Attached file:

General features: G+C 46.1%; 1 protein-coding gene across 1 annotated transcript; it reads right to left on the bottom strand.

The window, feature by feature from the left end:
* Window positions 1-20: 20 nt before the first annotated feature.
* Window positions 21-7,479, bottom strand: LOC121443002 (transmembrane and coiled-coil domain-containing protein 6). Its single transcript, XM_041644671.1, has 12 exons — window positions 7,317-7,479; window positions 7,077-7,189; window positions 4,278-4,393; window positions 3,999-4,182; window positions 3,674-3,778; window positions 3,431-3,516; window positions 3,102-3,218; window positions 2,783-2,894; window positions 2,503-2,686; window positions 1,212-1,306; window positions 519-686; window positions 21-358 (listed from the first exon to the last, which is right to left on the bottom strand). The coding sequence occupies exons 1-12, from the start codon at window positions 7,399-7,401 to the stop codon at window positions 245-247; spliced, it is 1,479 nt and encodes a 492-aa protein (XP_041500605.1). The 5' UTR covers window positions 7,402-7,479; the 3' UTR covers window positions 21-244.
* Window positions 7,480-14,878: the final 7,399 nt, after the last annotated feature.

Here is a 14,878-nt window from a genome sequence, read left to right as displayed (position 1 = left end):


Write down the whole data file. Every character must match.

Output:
General features: G+C 46.1%; 1 protein-coding gene across 1 annotated transcript; it reads right to left on the bottom strand.

The window, feature by feature from the left end:
* Window positions 1-20: 20 nt before the first annotated feature.
* Window positions 21-7,479, bottom strand: LOC121443002 (transmembrane and coiled-coil domain-containing protein 6). Its single transcript, XM_041644671.1, has 12 exons — window positions 7,317-7,479; window positions 7,077-7,189; window positions 4,278-4,393; window positions 3,999-4,182; window positions 3,674-3,778; window positions 3,431-3,516; window positions 3,102-3,218; window positions 2,783-2,894; window positions 2,503-2,686; window positions 1,212-1,306; window positions 519-686; window positions 21-358 (listed from the first exon to the last, which is right to left on the bottom strand). The coding sequence occupies exons 1-12, from the start codon at window positions 7,399-7,401 to the stop codon at window positions 245-247; spliced, it is 1,479 nt and encodes a 492-aa protein (XP_041500605.1). The 5' UTR covers window positions 7,402-7,479; the 3' UTR covers window positions 21-244.
* Window positions 7,480-14,878: the final 7,399 nt, after the last annotated feature.

Here is a 14,878-nt window from a genome sequence, read left to right as displayed (position 1 = left end):